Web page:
Helping All Veterans
Independence Day provides an opportunity every year to honor those serving in the military and reflect upon the sacrifices made to defend our country and its freedoms. While our thoughts naturally go to those currently serving, we shouldn’t forget to think about those who returned home and fell on hard times.
Every night, thousands of veterans are homeless in cities across the United States. It’s a national tragedy that those who served our country are now left forgotten and on the streets. Since World War II, Volunteers of America has been a leader in providing services to veterans in need. Today, we are one of the largest providers of assistance to homeless vets, serving approximately 40,000 of these men and women each year. We pride ourselves not only on getting these folks off the streets, but also treating the underlying causes of their homelessness so they can live successful and independent lives over the long term. We’re also proud to work with a number of partners on this important mission, including a close relationship with the U.S. Department of Veteran Affairs and corporate funders such as The Home Depot Foundation and HSBC.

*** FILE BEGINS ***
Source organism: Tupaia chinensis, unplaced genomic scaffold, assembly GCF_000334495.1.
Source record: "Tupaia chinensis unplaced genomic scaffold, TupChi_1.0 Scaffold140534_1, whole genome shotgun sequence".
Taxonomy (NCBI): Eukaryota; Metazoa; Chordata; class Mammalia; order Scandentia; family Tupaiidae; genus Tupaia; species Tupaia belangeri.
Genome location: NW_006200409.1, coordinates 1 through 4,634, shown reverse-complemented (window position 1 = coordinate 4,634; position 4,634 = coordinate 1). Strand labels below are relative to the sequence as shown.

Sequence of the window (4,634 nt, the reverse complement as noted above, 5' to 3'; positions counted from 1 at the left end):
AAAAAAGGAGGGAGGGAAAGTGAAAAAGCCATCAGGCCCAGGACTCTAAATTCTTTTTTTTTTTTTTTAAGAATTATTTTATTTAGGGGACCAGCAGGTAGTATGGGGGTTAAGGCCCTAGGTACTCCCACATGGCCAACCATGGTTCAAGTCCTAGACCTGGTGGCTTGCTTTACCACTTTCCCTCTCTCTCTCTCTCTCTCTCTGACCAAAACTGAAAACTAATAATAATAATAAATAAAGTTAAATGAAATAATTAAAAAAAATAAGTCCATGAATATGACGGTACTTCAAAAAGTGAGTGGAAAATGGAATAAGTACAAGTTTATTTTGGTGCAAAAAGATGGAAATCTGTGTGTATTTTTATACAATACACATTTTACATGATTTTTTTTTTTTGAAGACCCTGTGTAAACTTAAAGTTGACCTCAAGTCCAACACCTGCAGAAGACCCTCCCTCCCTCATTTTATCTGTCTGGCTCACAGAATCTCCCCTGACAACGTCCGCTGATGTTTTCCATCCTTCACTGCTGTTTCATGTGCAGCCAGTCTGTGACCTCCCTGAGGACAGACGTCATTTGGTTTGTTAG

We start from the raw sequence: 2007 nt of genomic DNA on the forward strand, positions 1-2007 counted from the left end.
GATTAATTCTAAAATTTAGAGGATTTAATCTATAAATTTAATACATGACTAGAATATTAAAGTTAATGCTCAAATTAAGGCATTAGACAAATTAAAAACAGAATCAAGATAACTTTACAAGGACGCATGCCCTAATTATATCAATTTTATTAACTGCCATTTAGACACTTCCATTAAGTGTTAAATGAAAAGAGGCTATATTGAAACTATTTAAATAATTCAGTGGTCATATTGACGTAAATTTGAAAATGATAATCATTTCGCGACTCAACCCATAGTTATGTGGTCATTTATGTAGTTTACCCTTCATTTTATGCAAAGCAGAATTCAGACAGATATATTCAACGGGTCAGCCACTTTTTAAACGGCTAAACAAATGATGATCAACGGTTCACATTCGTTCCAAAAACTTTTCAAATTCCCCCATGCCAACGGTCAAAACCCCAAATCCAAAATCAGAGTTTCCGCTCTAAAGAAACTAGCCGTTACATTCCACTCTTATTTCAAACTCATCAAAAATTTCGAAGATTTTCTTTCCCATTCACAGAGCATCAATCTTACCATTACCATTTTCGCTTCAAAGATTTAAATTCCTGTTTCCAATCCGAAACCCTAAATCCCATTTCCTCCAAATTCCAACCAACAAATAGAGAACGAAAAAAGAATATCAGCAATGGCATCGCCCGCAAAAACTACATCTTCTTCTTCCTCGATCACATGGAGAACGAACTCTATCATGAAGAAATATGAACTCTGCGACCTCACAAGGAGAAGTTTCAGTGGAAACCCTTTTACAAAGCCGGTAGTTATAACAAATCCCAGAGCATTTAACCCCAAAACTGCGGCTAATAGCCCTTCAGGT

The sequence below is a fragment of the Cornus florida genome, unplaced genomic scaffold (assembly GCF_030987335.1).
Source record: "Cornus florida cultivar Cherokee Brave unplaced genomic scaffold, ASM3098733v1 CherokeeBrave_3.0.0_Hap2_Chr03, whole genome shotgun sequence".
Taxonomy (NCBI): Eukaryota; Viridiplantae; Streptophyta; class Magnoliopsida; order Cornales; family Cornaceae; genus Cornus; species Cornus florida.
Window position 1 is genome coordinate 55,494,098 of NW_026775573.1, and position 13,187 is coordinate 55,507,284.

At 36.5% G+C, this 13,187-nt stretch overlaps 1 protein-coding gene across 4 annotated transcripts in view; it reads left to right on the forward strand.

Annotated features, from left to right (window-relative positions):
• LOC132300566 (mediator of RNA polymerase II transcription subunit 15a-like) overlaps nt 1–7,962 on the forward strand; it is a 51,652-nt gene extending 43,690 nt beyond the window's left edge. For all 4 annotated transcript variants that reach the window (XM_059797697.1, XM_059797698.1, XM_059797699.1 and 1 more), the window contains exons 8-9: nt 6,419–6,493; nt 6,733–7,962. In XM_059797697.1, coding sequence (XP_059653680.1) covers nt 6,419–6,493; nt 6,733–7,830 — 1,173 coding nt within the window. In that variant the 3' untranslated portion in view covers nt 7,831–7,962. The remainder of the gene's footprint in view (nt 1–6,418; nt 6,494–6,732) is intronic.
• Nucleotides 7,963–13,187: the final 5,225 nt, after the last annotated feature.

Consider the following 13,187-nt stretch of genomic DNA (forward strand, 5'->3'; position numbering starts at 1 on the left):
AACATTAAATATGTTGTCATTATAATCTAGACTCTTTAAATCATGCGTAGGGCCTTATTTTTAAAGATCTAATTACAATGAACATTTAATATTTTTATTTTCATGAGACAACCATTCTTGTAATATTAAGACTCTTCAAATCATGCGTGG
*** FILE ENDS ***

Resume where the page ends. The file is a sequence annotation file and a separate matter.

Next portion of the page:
One fast-growing area of veteran-centered service focuses on “moral injury.” The VA defines moral injury as “a syndrome of shame, self-handicapping, anger and demoralization” resulting from experiences that challenge “deeply held beliefs and expectations about moral and ethical conduct.” By reducing isolation and establishing trusted relationships among veterans, our new moral injury programing will help participants sustain long-term recovery, reintegrate more successfully into civilian life, and better-avoid the life crises that can lead to homelessness, among other ills.
But it’s not just homeless veterans who need our help. Children are another group who are disproportionately affected by homelessness. Summer is the time of year that many Volunteers of America affiliates are collecting school supplies for annual Operation Backpack campaigns. These campaigns ensure that all children, even those who are homeless, have the supplies they need to start school in the fall.
I hope you’ll join me on our mission to ensure that no American, young or old, is forgotten and relegated to living life on the streets. To learn more about Volunteers of America’s services for the homeless, including veterans and their families, please visit www.voa.org/homeless-people.